BDC operators reject amended CBN licensing guidelines

Alex Omenye
Alex Omenye

Foreign exchange dealers under the umbrella of the Bureau de Change Operators of Nigeria have rejected the new licensing guidelines directive by the Central Bank of Nigeria.

This was disclosed in a statement by the President of the Association of Bureau de Change Operators of Nigeria, Aminu Gwadebe, stating that, it is contrary to best global practice, according to The Punch.

The Central Bank of Nigeria had in a circular directed all existing Bureau De Change Operators to re-apply for new licenses in their preferred category.

The CBN pointed out that these adjustments were aimed at streamlining BDC operations and increasing financial accessibility.

The Central Bank underlined that BDCs were expected to comply with corporate governance requirements, anti-money laundering, counter-terrorism financing, and counterproliferation financing provisions.

This comes a day after the Monetary Policy Committee of the Central Bank raised the benchmark lending rate to 26.25 % in order to combat the country’s rising inflation.

In his speech, the Governor of the CBN, Olayemi Cardoso, said, “Members further observed the recent volatility in the foreign exchange market, attributing this seasonal demand, a reflection of the interplay between demand and supply freely functioning market system.”

The new guidelines will enter into force, On 3 June which is an update of the draft that was published earlier this year.

The Central Bank has withdrawn the mandatory security deposit, which the key players in the industry had objected to.

CBN set up two new categories; Tier 1 and Tier 2 BDC licences.

According to the new guidelines, “A Tier 1 BDC: a. May operate in any State of the Federation and the Federal Capital Territory, b. May establish branches and appoint franchisees in any state and FCT, subject to the written approval of the CBN. c. Shall maintain a minimum distance of one kilometer between its branches, its branch, and a franchisee, and between its franchisees. d. Shall exercise oversight on its franchisees.

All franchisees shall adopt their franchisor’s name, logo, branding, technology platform, and regulatory rendition requirements. 2 Classified as Confidential: e. Shall comply with the franchising standards prescribed in this guidelines.”

A tier 2 BDC Licence affords the entity to operate from only one state of the federation or the FCT and shall be allowed to set up five branches in a state of operation subject to the written approval of the Central Bank of Nigeria

The company shall also be obliged to maintain a distance of at least one kilometre from its branches and is not able to appoint the franchisees.

In addition, within six months the BDCs existing or new would have to comply with the capital requirements of their licence category.

in his remarks, the President of the Association of Bureau de Change Operators of Nigeria, Aminu Gwadebe, said, “The requirement is huge. It is not in line with global practices. Capitalisation in the UK is 50,000 pounds; in Kenya, it is $50,000 and so on. I don’t think it reflects global practice. A BDC is not a deposit taker; it is only buying and selling.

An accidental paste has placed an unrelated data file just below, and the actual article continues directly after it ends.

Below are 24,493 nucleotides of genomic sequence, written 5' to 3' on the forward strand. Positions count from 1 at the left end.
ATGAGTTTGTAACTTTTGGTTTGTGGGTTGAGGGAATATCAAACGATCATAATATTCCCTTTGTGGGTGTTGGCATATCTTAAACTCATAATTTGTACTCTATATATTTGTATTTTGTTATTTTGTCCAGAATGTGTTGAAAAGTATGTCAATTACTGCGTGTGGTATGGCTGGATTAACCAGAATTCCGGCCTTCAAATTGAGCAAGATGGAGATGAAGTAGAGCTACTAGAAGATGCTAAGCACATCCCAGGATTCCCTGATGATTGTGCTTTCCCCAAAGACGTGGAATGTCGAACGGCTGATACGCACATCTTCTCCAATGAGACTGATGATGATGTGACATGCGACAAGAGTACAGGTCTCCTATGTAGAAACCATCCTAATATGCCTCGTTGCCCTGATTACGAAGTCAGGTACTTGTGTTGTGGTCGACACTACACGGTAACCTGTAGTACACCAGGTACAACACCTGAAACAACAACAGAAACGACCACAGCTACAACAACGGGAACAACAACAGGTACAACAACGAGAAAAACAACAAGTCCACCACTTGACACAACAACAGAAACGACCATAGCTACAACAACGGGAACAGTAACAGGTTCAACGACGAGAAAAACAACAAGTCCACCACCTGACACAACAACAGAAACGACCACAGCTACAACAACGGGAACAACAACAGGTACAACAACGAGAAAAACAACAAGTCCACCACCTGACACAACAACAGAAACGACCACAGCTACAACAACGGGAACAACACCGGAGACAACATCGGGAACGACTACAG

“Also, I’m afraid, we would not go the way of Algeria when they came with such policies and at the end of the day, every other player runs to the open market operations and at the end of the day, Algeria had to look for that open market to even determine their local currency exchange rate. We should be careful so that we will not throw away our experience, capacity and investment,” he warned.

Gwadebe, expressed concerns about the deadline, stating that the deadline given to BDCs is short.

“When you are giving other sectors, one year, or two years, why the rush with the sub-sector? The deadline is quite short. It is not feasible and then we should also guide against what we are trying to avoid. The CBN in its mind is checkmating money laundering and we may meet money laundering in the future,” he argued.

In accordance with the new rules, BDCs in the Tier 1 category will be required to have at least a capital requirement of N2 billion, payment of an application fee of not more than N1 million, and no less than N5m as licence fees.

In the Tier 2 BDCs category, the apex bank disclosed that BDCs would be required to have a minimum capital base of N500m, N0.25m as a non-refundable application fee, and N2m as a non-refundable licence fee.

The new rules will allow BDCs to operate as dealers on the Nigerian foreign exchange market, following their application and approval by the Director of Trade & Exchange for an authorised dealer licence.

The CBN said while BDCs could source dollars from individuals, adding, “Sellers of the equivalent of $10,000 and above to a BDC are required to declare the source of the foreign exchange and comply with all AML/CFT/CPF regulations and foreign exchange laws and regulations and customers may sell foreign currencies in their individual domiciliary accounts with Nigerian banks to BDCs. All such sales shall be credited to the BDC’s Nigerian domiciliary account.

“Every BDC shall conspicuously display its buying and selling rates. Such rates shall apply throughout all its branches, and where applicable, its franchisees. Disclaimers or statements by a BDC to the effect that an exchange rate indication is not to be relied on are prohibited. i. A BDC shall not give customers price indications that are misleading or make price comparisons that are not genuine or fair. Every BDC shall maintain adequate records of all its transactions for transparency and compliance with CBN Guidelines, AML/CFT/CPF provisions, circulars or directives,” part of the guidelines stated.

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